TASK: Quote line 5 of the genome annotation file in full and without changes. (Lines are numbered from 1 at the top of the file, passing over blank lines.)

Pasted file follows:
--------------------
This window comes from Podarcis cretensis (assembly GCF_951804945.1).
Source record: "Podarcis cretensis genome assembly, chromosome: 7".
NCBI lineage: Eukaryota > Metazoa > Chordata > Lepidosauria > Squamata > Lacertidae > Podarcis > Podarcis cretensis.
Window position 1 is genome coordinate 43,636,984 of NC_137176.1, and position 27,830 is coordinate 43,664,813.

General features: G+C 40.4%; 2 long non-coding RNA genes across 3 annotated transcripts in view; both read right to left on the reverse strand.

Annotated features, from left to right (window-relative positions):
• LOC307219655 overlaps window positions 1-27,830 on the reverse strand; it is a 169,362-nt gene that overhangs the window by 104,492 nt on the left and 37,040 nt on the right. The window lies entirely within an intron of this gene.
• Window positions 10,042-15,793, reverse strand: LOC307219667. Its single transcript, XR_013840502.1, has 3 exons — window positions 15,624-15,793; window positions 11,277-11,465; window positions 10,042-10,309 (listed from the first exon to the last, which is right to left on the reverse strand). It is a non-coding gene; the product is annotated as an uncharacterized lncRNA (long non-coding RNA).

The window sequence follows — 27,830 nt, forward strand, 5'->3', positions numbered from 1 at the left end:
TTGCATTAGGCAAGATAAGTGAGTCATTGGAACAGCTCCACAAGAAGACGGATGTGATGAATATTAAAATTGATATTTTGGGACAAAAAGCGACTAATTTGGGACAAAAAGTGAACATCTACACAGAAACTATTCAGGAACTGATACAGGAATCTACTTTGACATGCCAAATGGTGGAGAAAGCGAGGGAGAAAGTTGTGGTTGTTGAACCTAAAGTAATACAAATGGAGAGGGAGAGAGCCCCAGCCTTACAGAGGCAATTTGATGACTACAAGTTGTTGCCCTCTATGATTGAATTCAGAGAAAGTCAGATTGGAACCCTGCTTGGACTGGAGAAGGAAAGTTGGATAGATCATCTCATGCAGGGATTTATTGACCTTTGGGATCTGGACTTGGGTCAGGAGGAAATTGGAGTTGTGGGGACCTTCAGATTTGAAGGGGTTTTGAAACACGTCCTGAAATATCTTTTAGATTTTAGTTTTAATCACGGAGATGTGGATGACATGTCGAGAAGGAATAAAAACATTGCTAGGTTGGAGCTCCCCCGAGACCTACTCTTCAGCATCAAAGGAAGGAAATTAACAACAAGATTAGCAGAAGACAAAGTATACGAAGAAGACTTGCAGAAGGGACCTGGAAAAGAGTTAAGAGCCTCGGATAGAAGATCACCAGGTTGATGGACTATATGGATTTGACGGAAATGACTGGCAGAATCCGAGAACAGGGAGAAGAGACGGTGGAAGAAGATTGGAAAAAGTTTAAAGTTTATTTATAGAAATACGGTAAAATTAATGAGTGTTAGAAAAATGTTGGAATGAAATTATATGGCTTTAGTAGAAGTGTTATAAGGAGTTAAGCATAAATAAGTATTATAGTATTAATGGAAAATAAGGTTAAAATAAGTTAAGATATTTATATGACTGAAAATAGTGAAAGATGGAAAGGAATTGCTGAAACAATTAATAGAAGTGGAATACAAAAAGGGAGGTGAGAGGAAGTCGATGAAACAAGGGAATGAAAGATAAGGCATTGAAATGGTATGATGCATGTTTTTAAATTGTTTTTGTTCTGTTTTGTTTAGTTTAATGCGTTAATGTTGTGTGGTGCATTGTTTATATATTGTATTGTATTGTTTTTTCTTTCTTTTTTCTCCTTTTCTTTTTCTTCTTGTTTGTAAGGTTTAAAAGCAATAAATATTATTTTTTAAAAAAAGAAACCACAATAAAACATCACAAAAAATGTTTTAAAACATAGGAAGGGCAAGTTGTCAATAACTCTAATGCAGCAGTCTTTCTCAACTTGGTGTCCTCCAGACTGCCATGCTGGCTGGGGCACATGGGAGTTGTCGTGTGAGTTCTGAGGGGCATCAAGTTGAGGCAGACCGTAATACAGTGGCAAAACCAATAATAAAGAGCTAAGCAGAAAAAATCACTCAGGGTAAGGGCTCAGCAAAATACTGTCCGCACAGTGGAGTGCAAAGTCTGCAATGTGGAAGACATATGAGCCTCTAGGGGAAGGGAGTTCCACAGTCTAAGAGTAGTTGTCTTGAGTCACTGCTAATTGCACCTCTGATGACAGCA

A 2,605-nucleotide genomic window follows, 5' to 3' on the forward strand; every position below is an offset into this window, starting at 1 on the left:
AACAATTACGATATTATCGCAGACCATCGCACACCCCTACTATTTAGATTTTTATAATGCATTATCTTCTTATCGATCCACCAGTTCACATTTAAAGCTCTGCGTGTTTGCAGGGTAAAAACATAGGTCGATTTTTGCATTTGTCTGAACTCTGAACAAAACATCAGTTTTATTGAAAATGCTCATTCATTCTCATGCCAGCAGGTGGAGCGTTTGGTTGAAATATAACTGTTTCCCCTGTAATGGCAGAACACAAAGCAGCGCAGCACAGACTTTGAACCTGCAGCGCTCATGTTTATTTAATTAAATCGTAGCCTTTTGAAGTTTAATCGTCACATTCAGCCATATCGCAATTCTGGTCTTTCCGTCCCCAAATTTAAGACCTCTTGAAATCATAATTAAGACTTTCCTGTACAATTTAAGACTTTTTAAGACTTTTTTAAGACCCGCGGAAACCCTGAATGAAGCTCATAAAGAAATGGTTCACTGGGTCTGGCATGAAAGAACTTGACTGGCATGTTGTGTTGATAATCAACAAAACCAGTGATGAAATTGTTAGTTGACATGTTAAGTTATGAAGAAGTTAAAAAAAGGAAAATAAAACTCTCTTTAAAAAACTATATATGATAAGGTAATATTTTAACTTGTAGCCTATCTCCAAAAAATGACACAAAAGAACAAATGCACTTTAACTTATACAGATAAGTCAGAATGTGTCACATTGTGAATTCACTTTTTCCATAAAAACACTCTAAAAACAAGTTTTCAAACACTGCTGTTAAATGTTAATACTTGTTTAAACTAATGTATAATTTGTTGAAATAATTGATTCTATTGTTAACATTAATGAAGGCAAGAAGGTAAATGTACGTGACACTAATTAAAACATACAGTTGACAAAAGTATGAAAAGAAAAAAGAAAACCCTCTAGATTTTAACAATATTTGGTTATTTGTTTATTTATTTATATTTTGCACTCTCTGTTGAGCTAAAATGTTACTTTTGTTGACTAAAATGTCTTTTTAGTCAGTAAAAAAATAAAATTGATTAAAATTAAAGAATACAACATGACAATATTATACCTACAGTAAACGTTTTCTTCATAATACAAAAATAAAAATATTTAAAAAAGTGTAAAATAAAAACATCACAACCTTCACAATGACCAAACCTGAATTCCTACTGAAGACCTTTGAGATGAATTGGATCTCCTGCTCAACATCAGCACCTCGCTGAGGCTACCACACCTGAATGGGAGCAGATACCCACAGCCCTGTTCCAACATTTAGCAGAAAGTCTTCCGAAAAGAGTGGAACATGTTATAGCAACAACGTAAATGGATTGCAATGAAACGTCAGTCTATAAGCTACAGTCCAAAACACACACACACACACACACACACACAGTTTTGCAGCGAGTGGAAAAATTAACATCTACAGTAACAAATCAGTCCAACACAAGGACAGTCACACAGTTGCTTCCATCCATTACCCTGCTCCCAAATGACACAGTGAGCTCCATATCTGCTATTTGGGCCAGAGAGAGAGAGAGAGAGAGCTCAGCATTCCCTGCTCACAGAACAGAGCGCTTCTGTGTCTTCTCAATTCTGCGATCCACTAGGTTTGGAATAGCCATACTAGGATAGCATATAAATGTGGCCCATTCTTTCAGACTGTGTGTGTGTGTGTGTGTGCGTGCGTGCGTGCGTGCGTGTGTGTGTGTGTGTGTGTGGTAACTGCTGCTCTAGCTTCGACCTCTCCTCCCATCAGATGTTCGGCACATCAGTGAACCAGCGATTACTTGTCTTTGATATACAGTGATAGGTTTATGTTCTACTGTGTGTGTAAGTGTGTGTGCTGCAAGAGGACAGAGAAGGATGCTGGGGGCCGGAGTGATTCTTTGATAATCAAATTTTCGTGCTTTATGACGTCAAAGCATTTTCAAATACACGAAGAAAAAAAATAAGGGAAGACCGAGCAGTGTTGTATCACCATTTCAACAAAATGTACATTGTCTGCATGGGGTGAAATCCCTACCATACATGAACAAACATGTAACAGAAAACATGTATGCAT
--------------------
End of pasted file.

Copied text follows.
General features: G+C 40.4%; 2 long non-coding RNA genes across 3 annotated transcripts in view; both read right to left on the reverse strand.